This story originally appeared in the Adventist Review on March 24, 1983. It had been adapted from the book Dr. Rabbit, part of which first appeared in Guide, July and August 1969. In Dr. Rabbit Eric B. Hare writes about his work with the Karen tribe in Burma (now Myanmar). When this story happened, Hare (“Dr. Rabbit” to the Karens because of his name) was training a nurse, Harold Baird, who became known to the Karens as “Dr. Bear.”
One morning one of the schoolboys rushed into my office. “Dr. Rabbit! Dr. Rabbit!” he cried breathlessly. “Dr. Bear wants you at the dispensary quick! He says to tell you it’s a big lady patient. She’s so big he can’t get her through the front double door of the dispensary. Please hurry!”
I was instantly on my way. Whatever could it be? I thought to myself as I raced along. But very soon I understood, for there in front of the dispensary, with six jungle workmen standing around her, stood a huge female elephant! “Dr. Bear!” I said. “What can I do to help you with your big lady patient?”
“Look there!” he directed, pointing to her hip. “She was gored by a male elephant’s tusk, and now the wound is infected.”
I looked and saw a huge swelling as big as a five-gallon can. The poor elephant was in agony. She stamped her foot restlessly and tried to reach the sore place with her trunk.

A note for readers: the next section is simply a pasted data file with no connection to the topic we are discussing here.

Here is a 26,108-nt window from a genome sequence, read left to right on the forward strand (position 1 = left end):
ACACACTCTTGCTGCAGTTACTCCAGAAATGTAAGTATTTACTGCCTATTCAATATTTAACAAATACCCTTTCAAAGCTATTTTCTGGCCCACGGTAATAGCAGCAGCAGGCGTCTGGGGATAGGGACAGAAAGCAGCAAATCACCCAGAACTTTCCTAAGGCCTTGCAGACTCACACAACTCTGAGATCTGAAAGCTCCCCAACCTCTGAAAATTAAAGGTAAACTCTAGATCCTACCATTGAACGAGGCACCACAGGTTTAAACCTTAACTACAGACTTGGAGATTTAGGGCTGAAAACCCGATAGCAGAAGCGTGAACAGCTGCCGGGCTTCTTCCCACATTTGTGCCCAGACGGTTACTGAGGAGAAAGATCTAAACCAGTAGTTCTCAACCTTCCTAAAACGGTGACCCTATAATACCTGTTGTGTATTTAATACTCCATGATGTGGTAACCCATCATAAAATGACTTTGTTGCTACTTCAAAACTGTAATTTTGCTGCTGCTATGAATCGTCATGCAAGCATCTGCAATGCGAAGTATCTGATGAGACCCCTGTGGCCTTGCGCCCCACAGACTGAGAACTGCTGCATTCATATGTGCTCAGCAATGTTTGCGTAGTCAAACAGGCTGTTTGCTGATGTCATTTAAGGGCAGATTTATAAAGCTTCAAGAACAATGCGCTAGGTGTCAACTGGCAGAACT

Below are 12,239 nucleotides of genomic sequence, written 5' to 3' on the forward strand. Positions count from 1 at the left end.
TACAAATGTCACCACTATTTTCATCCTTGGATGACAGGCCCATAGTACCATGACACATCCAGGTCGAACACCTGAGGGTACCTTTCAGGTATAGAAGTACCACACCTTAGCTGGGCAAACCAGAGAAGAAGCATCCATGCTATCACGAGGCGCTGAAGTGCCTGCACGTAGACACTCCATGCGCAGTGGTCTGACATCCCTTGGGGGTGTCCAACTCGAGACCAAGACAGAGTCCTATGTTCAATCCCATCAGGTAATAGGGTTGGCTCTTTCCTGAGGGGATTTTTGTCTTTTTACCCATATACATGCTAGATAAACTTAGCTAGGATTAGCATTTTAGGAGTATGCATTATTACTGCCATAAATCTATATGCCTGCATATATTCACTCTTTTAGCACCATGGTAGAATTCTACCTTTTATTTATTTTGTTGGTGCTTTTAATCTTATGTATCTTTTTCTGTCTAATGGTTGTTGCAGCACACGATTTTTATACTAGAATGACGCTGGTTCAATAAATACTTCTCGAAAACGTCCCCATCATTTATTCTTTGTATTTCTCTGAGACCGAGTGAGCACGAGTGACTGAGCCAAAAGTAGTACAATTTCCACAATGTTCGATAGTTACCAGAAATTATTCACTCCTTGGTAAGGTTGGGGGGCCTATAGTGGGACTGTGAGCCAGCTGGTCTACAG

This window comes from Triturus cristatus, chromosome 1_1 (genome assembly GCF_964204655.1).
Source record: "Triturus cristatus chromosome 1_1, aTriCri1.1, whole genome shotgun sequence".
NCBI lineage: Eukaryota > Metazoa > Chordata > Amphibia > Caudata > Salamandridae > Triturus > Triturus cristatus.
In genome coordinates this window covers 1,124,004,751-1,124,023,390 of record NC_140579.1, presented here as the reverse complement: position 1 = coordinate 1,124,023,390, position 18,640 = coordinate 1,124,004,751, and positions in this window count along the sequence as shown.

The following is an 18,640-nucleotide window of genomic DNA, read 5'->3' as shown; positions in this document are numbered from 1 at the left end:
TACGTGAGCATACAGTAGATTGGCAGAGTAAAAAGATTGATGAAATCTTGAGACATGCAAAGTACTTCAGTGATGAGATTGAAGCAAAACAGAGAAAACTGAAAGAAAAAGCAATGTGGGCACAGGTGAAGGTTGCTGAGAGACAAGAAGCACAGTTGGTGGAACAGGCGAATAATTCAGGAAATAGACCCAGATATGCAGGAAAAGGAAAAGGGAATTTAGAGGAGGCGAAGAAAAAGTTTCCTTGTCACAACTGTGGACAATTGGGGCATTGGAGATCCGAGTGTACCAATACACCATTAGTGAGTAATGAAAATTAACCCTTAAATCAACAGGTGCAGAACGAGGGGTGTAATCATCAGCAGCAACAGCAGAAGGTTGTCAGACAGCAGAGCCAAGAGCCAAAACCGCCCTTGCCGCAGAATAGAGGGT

“Tell the men to have the elephant lie down.” Dr. Bear got into action. “We’ve got to make that hole big enough to get the hose in so we can wash it out with some carbolic solution,” he explained.
It took a little time to cut a bigger hole in the elephant’s hide—it was an inch thick. Then I worked the pump while he directed the flow of the solution to all parts of the swelling. To finish up, he packed in several yards of gauze and said to the thankful owner, “Come again tomorrow.”
He did come again the next morning, and marvel of marvels, it took only one command from the owner, and the huge patient lay down for her treatment.
“She’s much better,” said the owner. “She’s not so nervous anymore.”
Dr. Bear gave the wound another good hosing out and said, “Come again tomorrow.”
While we were at breakfast the next morning the elephant owner came running up the stairs into the house. “Have you seen my elephant anywhere?” he cried. “We gave her her food last night at our camp three miles away. But this morning we can’t find her anywhere.”
“Surely no one would steal a sick elephant!” I said. “Did you look over at the dispensary?”
He ran off to look, and in a minute he was back with a big grin on his face. “She’s there, all right,” he said, “lying under the tree waiting for her treatment!”
You may have read that elephants have remarkable memories and are very intelligent. Take it from me, this is true. For six weeks after that, Mrs. Elephant came by herself to the dispensary every morning and lay down by herself and waited for her treatment. When the six weeks were up and the wound was healed, the owner mounted her head and said to her, “We’re going away now. Say Salaam to the doctors.” The big lady patient knelt down and saluted us with her trunk. I thought she deserved a going-away present, so I gave her a small loaf of bread. As she took it with her trunk and put it in her mouth (I know you won’t believe this, but it’s true!), tears ran out of her eyes and flowed down her cheeks! I think Dr. Bear had tears in his eyes too. I didn’t look. I was too busy blowing my own nose.